I didn’t lift more than 2o pounds at the gym, just in case I was being watched. I tried not to squat, climb or get in awkward positions in public because I needed treatment, I needed help. My pain was unbearable and I wasn’t willing to jeopardize my case, my care, by doing those things. Just normal, everyday things.

Things that would have helped me get better.

It became pathological

Those NOs were insidious. They became a part of my psyche, my movement, my beliefs, my fears.

This when all I was trying to do was live, survive, get through one day and into the next. When all I was trying to do was get better.

But how do we get better when there is a battle being waged between trying to improve and proving we still need care and time?

The sad irony was that all I wanted was to get back to work, not avoid it. All I wanted in life was to get back to firefighting. Back to my career, my salary, my future, my retirement in another 25 years. Back to my identity, my sense of worth, my purpose…my life.

Secondary gains…or primary losses?

People said I was lucky that I could medically retire. The term ‘secondary gains’ was thrown about by various practitioners, many of whom had never met me, who didn’t know my story.

But what about my primary losses? It had never even occurred to me to ask. I only ask it now because of a conversation I had at the 2017 San Diego Pain Summit with Jason Silvernail (an astute and compassionate physical therapist who my admiration for only grows with each meeting).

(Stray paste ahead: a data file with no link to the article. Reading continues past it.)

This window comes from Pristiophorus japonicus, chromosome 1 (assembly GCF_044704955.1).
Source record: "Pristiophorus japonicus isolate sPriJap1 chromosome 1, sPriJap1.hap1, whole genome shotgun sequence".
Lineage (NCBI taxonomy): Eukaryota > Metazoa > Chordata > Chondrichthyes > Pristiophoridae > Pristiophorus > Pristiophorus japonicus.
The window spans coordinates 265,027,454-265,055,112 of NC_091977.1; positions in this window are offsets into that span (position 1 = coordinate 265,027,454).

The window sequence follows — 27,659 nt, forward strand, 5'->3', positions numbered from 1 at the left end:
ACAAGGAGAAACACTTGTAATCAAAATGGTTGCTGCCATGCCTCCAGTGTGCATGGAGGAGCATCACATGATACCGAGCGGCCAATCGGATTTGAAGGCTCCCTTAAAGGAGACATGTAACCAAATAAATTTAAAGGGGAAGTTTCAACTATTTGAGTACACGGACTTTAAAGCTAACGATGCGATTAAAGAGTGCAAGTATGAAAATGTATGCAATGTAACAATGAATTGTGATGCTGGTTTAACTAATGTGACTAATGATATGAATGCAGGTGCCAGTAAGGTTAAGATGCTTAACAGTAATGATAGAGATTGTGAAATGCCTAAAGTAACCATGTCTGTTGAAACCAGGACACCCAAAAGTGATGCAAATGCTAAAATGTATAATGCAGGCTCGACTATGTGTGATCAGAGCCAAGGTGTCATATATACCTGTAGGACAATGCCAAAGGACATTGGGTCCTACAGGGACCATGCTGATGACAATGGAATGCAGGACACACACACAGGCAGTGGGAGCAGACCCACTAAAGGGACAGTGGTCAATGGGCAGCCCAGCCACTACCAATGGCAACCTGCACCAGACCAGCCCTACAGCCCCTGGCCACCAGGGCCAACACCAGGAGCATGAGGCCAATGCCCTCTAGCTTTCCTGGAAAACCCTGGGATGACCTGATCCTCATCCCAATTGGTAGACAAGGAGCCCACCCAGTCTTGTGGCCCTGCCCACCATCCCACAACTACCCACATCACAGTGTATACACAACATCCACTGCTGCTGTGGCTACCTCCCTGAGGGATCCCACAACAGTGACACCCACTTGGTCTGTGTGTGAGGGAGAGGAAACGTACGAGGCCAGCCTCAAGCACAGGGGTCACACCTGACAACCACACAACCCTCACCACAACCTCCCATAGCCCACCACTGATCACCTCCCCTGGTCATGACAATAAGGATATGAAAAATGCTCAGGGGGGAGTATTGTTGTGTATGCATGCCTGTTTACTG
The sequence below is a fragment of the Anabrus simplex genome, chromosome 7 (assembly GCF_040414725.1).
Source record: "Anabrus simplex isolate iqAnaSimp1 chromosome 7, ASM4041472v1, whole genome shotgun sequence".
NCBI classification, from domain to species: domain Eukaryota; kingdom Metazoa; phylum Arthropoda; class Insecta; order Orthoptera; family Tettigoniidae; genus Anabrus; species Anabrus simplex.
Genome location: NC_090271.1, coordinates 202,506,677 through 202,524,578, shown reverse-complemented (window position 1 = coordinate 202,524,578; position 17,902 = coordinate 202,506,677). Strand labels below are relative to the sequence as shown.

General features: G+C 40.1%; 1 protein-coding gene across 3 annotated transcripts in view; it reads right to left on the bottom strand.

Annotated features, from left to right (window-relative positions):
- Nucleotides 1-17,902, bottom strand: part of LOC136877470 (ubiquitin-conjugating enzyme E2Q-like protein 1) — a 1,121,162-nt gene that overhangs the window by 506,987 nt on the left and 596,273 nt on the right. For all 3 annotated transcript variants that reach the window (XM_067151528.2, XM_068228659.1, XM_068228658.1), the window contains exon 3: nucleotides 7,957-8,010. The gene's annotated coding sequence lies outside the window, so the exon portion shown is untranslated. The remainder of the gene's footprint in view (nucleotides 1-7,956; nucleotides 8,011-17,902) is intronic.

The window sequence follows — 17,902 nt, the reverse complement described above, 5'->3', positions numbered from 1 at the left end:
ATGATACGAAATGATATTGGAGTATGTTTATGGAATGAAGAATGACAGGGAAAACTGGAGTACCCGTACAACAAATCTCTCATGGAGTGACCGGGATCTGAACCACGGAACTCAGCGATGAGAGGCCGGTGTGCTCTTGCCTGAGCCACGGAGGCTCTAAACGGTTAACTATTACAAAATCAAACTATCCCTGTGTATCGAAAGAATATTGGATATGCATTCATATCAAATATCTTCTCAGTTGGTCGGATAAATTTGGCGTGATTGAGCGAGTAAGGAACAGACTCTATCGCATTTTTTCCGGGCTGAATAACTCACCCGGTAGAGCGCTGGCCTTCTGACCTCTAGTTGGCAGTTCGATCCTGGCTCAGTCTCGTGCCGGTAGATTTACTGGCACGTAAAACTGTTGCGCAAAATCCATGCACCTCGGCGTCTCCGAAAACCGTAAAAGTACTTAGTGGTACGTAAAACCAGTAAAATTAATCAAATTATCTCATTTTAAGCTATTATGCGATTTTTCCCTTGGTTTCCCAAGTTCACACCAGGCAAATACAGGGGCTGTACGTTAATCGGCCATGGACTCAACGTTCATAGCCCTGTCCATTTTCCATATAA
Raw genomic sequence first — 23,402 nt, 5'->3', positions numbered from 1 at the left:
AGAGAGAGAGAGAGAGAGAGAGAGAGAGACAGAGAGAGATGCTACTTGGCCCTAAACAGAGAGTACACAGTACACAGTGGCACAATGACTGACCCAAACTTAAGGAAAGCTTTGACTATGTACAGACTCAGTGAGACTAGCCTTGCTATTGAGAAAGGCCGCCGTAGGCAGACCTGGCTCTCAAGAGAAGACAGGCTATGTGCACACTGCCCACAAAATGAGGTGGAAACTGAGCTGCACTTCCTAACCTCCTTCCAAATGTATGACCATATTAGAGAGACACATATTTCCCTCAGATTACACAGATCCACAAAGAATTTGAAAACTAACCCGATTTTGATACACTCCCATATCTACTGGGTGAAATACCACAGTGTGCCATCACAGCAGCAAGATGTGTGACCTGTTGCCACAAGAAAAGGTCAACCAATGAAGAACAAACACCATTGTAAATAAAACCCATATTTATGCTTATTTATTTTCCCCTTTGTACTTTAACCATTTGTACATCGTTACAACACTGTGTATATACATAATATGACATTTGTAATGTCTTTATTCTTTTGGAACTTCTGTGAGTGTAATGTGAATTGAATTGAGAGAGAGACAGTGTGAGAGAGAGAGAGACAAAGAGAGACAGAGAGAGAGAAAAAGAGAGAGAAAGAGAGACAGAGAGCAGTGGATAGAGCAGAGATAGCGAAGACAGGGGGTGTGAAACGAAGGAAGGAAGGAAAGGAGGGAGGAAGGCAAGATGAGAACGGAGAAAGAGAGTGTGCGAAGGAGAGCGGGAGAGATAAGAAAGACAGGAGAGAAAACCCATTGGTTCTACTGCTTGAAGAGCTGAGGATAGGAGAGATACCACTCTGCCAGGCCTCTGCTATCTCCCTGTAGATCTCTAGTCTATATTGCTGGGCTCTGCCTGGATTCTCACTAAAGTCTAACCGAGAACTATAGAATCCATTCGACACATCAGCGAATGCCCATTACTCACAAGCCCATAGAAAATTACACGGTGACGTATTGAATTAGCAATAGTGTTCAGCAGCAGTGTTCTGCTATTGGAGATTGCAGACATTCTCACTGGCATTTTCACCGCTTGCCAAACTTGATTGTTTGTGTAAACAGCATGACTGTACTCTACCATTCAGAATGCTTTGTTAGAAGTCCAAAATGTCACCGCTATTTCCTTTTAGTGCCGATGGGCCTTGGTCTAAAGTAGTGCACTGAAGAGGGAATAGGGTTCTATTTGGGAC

People living with pain have lost so much. Careers, career prospects, income, financial security, relationships, identities, worth, purpose, hobbies, physical fitness, mental health, social outings, travel, sport, function…there’s so much loss.

No matter what their ‘secondary gains’ may be, they’d never choose them over what they once had.

The primary losses are so much greater than the secondary gains for most of us, so why do we never talk about that?

How do we fix this?

I’m not the only one. It came to mind recently after someone reached out to me with a similar story. They shared fears of going out for walks for fear it would be used against them in their work comp case, fears of leaving the house because of what conclusions might be drawn if they were seen.

This despite debilitating pain.

And it’s not just work comp, employers and insurers. It can be friends, coworkers, family and acquaintances.

It’s distressing and confusing and disheartening and difficult. One has to constantly defend and explain oneself, which is exhausting and demoralizing.

In an article by Jodi Ettenberg in the Guardian last year she wrote ‘my distress was compounded by the fact that I looked healthy, even though I was in pain all of the time. “You seem great!” friends would say, glimpsing a photo on Facebook.’

I can relate to that. As so many of us can.

Live and let live